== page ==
Security researchers have discovered a new ATM malware, titled GreenDispenser, that is currently operating in the wild and grants hackers the means to simply walk up to an infected machine and withdraw cash.
The revelation came to light thanks to researchers at security firm Proofpoint, who aptly coined the malware ‘GreenDispenser’.
The complete detail of the discovery can be found here.
In uncovering the malware and making the news public via a blog entry, Thoufique Haq, a security researcher at Proofpoint wrote:
“GreenDispenser provides an attacker the ability to walk up to an infected ATM and drain its cash vault,” he said.
When installed successfully, the malware puts up an “out of service” message on the ATM screen, leaving it ripe for hackers to drain the ATM’s vault.
Attackers who enter the correct PIN codes are granted access to the ATM’s cash before erasing GreenDispenser with a ‘deep delete’ process, wiping out any evidence that the ATM was compromised.
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“Initial malware installation likely requires physical access to the ATM, raising questions of compromised physical security or personnel,” wrote Haq in the blog post.
Presently, Proofpoint has evidence of the ATM exploit taking place in the wild in Mexico. Furthermore, the security firm adds that there are no geographical restrictions that would hamper the same malware exploit technique to occur in other countries and regions around the world.
A Deliberate, Clever Operation
It is very likely that the malware was operated using a mobile application via a QR reader to generate a PIN that could then be used with the ATM.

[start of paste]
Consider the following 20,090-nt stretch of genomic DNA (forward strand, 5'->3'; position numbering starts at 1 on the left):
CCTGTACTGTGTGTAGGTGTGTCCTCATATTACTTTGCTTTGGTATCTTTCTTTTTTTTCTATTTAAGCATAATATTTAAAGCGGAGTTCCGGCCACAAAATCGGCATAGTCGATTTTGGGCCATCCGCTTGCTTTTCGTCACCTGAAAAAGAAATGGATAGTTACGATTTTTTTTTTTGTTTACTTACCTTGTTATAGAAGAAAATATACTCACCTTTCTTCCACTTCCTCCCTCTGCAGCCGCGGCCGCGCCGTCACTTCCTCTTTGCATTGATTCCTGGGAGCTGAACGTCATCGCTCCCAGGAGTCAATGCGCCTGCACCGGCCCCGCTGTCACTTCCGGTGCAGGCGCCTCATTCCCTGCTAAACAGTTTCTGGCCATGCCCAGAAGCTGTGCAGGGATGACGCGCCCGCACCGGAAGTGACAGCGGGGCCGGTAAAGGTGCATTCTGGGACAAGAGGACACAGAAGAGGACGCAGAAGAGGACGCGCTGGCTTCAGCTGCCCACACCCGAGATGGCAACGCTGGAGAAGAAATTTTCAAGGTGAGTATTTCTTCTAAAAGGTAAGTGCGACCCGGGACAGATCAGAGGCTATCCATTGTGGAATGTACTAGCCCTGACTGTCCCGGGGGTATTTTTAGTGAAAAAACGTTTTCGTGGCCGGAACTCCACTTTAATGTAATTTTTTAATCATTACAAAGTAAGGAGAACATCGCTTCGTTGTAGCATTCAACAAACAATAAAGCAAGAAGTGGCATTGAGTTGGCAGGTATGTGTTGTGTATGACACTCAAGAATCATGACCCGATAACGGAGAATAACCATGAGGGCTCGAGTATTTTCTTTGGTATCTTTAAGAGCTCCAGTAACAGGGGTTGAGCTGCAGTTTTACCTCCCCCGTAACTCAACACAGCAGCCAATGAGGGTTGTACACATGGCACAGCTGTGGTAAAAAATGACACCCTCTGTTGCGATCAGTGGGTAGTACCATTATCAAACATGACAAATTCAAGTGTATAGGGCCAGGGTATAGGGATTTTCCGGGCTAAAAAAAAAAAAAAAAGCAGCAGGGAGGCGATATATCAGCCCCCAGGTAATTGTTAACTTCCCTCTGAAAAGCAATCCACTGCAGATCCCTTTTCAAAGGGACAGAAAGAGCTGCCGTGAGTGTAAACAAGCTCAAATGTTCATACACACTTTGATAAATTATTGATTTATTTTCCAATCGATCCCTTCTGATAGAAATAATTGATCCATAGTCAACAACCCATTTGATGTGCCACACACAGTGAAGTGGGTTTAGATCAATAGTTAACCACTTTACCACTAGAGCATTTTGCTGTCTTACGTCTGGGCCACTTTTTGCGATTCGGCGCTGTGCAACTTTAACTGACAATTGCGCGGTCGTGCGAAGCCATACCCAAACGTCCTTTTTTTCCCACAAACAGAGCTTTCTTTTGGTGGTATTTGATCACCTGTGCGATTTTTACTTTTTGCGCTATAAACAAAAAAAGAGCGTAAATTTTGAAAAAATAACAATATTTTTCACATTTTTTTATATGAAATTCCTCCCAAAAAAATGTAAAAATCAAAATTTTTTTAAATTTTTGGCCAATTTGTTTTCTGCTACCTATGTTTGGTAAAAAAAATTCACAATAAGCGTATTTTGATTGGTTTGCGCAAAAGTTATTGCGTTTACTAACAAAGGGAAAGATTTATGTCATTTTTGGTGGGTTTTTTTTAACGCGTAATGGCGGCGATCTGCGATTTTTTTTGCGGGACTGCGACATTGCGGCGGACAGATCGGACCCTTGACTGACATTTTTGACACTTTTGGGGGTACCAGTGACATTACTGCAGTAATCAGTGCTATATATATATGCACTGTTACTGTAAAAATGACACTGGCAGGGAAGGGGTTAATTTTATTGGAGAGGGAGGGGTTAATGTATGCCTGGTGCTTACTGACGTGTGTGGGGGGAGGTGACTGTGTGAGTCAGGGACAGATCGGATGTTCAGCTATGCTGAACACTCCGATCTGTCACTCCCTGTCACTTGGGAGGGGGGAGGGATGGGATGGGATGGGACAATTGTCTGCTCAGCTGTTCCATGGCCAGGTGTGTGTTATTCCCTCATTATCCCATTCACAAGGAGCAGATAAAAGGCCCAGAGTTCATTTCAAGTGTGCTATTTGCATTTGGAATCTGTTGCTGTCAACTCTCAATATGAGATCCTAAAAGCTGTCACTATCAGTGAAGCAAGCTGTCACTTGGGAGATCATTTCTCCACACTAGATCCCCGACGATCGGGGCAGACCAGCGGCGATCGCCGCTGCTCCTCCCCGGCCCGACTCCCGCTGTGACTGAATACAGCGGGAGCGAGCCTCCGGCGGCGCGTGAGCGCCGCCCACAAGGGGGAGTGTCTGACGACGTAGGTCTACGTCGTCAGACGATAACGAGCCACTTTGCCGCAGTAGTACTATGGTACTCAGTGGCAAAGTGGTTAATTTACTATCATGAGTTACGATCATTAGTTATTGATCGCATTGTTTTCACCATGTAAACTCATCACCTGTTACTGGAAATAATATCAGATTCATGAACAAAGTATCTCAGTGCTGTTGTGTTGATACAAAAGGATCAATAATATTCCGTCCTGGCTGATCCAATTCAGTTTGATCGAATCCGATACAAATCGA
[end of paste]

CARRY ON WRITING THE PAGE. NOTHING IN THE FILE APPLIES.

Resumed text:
Explaining the process, Haq wrote:
“GreenDispenser employs authentication using a static hard coded PIN, followed by a second layer of authentication using a dynamic PIN, which is unique for each run of the malware. The attacker derives this second PIN from a QR code displayed on the screen of the infected ATM.
“We suspect that the attacker has an application that can run on a mobile phone with functionality to scan the barcode and derive the second PIN – a two-factor authentication of sorts.”
Proofpoint confirms that GreenDispenser has the means to target ATMs set up by multiple vendors due to its implementation of the XFS middleware standard. The XFS standard is commonly adopted by most ATM providers.
The security firm also added that the malware installation initially requires physical access to the ATM, and this raises questions of malicious insiders at banks and compromised physical security dealing with replenishing the ATMs’ vaults.
Furthermore, the samples of malware inspected by Proofpoint were specifically coded to work in the year 2015 in the months preceding September. Such a systematic, pre-programmed setup proves the clandestine nature of the operation to completely avoid detection.